On appeal, the plaintiffs claim that the district court assumed the resolution of factual issues and erroneously dismissed plaintiffs' tie-in claim and that the court erroneously ruled on the pleadings that there was no rule of reason violation alleged by the plaintiffs. We will address each of these claims in turn below. 2

II.
A. Dismissal for Want of Economic Interest in the Alleged Tying Arrangement

Following the filing of the complaint by the Condominium Associations, the Condominium Developers and Rubloff filed a motion to dismiss or for summary judgment. The district court held the defendants' motion for summary judgment in abeyance and issued its opinion dealing with the motion to dismiss. We are asked to decide whether it was proper for the district court to dismiss the Condominium Associations' complaint for failure to state a claim.

According to rule 12(b)(6) of the Federal Rules of Civil Procedure, a defendant may make a motion to dismiss asserting a failure by the plaintiff to state a claim upon which relief can be granted. In interpreting this rule, the Supreme Court has held that "a complaint should not be dismissed for failure to state a claim unless it appears beyond doubt that the plaintiff can prove no set of facts in support of his claim which would entitle him to relief." Conley v. Gibson, 355 U.S. 41, 45-46, 78 S.Ct. 99, 101-102, 2 L.Ed.2d 80 (1957); Kurek v. Pleasure Driveway and Park District, 557 F.2d 580, 586 (7th Cir.1977), vacated and remanded on other grounds, 435 U.S. 992, 98 S.Ct. 1642, 56 L.Ed.2d 81 (1978), reinstated, 583 F.2d 378 (7th Cir.1978), cert. denied, 439 U.S. 1090, 99 S.Ct. 873, 59 L.Ed.2d 57 (1979). The Supreme Court has also held that a court should grant motions to dismiss in the antitrust context very sparingly since proof of the conspiracy may be in the hands of the alleged conspirators. Hospital Building Co. v. Trustees of Rex Hospital, 425 U.S. 738, 746, 96 S.Ct. 1848, 1853, 48 L.Ed.2d 338 (1976). Although we have recognized the Supreme Court's "exceedingly forgiving attitude" toward pleading deficiencies, we have also held that this lenient attitude has never been taken literally. Car Carriers, Inc. v. Ford Motor Co., 745 F.2d 1101, 1106 (7th Cir.1984); Sutliff, Inc. v. Donovan Companies, Inc., 727 F.2d 648, 654 (7th Cir.1984). This circuit has held that a complaint must state either direct or inferential allegations concerning all of the material elements necessary for recovery under the relevant legal theory. Sutliff v. Donovan, 727 F.2d at 654 (quoting In Re Plywood Antitrust Litigation, 655 F.2d 627, 641 (5th Cir.1981), cert. dismissed, 462 U.S. 1125, 103 S.Ct. 3100, 77 L.Ed.2d 1358 (1983)). In view of the potential expense of an antitrust suit and the increasingly heavy federal caseload, we have concluded that the parties should not be forced to commence pretrial discovery and that a court can properly grant a motion to dismiss on the pleadings if there is no reasonable prospect that the plaintiff can make out a cause of action from the events related in the complaint. Car Carriers v. Ford Motor, 745 F.2d at 1106; Sutliff v. Donovan, 727 F.2d at 654.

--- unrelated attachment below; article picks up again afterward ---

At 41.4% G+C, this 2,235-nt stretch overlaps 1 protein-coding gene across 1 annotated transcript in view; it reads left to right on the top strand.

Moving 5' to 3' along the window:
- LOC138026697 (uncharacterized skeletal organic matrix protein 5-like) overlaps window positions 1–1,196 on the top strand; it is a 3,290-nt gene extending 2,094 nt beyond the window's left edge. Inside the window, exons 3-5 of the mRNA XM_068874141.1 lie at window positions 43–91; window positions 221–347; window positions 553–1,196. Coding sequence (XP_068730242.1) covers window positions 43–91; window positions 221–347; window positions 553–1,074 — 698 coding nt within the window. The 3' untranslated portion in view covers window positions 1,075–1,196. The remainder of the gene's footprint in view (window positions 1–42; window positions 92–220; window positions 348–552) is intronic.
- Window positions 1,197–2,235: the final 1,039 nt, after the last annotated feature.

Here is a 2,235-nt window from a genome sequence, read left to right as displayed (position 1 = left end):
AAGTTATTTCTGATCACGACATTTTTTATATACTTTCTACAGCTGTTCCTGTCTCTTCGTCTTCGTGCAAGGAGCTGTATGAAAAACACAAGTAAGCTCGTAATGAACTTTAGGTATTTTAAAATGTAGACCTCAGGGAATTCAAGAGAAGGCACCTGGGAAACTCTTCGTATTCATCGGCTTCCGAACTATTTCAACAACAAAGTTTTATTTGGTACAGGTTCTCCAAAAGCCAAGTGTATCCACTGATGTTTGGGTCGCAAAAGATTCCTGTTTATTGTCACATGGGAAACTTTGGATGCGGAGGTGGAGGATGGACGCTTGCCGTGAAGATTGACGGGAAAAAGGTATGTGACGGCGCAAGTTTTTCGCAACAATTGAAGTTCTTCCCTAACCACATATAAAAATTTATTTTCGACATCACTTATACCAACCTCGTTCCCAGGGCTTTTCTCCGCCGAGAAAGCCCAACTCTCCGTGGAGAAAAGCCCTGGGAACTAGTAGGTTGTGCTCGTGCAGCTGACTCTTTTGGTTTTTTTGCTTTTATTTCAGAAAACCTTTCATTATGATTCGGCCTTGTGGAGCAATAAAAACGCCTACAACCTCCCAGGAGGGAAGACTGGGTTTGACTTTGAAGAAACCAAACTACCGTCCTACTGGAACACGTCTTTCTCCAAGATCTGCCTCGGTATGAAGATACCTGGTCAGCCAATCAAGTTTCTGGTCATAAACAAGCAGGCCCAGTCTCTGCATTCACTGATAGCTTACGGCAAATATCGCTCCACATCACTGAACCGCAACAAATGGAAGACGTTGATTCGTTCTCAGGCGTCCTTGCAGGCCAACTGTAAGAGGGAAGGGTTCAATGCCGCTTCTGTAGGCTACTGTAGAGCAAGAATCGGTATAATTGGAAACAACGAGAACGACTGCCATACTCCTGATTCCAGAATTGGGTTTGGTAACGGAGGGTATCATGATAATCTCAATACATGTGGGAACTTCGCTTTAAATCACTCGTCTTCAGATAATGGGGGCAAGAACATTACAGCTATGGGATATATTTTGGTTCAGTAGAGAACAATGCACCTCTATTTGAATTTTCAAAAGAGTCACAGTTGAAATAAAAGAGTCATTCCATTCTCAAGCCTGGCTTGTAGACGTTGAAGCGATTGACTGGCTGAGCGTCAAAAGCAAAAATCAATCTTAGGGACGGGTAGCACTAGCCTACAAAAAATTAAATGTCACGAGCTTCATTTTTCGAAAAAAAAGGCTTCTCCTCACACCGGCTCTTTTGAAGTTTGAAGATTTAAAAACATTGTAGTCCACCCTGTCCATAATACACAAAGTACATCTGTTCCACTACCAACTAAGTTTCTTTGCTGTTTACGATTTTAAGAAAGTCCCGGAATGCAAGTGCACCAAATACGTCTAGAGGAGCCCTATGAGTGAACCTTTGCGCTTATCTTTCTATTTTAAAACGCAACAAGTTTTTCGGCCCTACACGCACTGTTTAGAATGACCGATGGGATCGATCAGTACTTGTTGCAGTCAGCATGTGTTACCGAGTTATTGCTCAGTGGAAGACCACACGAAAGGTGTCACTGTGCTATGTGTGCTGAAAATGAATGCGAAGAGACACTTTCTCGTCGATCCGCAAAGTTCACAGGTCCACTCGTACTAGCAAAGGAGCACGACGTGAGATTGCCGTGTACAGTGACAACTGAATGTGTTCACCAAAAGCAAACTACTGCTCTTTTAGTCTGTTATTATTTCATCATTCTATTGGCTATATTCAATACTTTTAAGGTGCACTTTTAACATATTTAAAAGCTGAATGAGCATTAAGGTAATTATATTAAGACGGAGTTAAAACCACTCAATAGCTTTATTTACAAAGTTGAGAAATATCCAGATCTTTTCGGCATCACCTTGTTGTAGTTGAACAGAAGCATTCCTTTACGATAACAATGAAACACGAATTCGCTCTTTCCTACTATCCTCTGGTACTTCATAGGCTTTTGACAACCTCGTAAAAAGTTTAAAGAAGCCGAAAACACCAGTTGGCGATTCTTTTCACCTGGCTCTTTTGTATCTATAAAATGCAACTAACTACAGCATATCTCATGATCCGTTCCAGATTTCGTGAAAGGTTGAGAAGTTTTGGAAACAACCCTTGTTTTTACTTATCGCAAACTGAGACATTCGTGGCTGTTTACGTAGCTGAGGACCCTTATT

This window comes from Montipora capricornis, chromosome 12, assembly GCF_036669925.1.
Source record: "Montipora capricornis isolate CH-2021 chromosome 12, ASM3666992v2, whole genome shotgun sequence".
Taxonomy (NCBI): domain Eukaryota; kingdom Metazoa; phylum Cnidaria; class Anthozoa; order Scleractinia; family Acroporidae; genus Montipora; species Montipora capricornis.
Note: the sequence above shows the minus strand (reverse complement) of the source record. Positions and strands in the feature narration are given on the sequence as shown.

The Supreme Court has defined a tying arrangement as an agreement by one party to sell a product (the tying product) to another on the condition that the buyer also purchase a different product (the tied product). Northern Pacific Railway Co. v. United States, 356 U.S. 1, 5-6, 78 S.Ct. 514, 518-519, 2 L.Ed.2d 545 (1958). In order to establish the per se illegality of a tying arrangement, a plaintiff must show that: (1) the tying arrangement is between two distinct products or services, (2) the defendant has sufficient economic power in the tying market to appreciably restrain free competition in the market for the tied product, and (3) a not insubstantial amount of interstate commerce is affected. Id.; Moore v. Matthews & Co., 550 F.2d 1207, 1212 (9th Cir.1977). In addition, this circuit has held that an illegal tying arrangement will not be found where the alleged tying company has absolutely no economic interest in the sales of the tied seller, whose products are favored by the tie-in. Ohio-Sealy Mattress Manufacturing Co. v. Sealy, Inc., 585 F.2d 821, 835 (7th Cir.1978), cert. denied, 440 U.S. 930, 99 S.Ct. 1267, 59 L.Ed.2d 486 (1979); Warner Management Consultants, Inc. v. Data General Corp. 545 F.Supp. 956, 967 (N.D.Ill.1982). The courts have imposed this economic interest requirement because when the seller of the tying goods has no interest in the sale of the tied product, he...